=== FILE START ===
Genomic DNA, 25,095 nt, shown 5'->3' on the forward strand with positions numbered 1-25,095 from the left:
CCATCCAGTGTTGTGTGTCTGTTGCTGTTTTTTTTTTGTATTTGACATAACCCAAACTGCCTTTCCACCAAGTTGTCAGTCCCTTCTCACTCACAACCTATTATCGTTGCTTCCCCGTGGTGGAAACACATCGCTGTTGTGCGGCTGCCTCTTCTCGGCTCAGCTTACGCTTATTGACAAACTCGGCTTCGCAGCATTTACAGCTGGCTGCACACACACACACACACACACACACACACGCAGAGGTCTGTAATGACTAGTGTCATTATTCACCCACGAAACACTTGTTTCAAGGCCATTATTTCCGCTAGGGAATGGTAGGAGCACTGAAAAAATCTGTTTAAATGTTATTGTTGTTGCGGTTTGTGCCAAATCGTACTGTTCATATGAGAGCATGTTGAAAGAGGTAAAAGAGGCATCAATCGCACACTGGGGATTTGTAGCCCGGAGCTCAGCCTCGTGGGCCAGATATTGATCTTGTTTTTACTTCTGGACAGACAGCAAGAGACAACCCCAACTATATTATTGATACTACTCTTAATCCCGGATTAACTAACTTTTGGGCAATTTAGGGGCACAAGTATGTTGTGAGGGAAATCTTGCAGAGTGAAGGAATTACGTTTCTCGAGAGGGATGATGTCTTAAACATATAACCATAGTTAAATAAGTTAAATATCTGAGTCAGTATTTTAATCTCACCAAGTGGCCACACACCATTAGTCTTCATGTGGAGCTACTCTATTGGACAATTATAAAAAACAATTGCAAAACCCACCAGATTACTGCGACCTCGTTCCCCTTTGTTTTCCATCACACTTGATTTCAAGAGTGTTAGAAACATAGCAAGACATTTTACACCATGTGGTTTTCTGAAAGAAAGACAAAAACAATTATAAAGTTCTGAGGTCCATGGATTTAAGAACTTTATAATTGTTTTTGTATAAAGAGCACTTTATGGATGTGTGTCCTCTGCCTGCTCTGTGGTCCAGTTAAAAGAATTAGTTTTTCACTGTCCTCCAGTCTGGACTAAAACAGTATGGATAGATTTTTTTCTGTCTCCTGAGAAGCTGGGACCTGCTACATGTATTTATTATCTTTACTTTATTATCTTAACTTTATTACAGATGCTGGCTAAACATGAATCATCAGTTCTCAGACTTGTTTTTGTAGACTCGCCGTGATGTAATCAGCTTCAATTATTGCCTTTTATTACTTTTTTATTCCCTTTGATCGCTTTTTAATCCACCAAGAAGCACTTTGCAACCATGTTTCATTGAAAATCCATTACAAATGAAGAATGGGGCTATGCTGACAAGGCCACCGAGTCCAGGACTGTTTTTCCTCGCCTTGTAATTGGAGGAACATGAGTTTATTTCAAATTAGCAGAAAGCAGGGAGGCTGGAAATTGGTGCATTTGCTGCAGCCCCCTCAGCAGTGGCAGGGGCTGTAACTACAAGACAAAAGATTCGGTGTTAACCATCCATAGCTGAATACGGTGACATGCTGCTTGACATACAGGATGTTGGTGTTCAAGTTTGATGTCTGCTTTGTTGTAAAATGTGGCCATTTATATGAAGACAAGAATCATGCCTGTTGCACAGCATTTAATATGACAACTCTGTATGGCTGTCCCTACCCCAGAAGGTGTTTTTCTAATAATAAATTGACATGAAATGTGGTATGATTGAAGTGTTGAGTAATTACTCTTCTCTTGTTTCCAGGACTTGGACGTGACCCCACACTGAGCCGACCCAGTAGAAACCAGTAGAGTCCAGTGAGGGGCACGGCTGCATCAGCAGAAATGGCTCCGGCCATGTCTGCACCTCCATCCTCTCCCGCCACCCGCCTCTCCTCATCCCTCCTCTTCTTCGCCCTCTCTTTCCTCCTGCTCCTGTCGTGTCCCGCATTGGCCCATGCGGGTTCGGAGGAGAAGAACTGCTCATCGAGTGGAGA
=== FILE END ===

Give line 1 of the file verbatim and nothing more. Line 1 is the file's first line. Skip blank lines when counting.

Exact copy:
Genomic DNA, 25,095 nt, shown 5'->3' on the forward strand with positions numbered 1-25,095 from the left: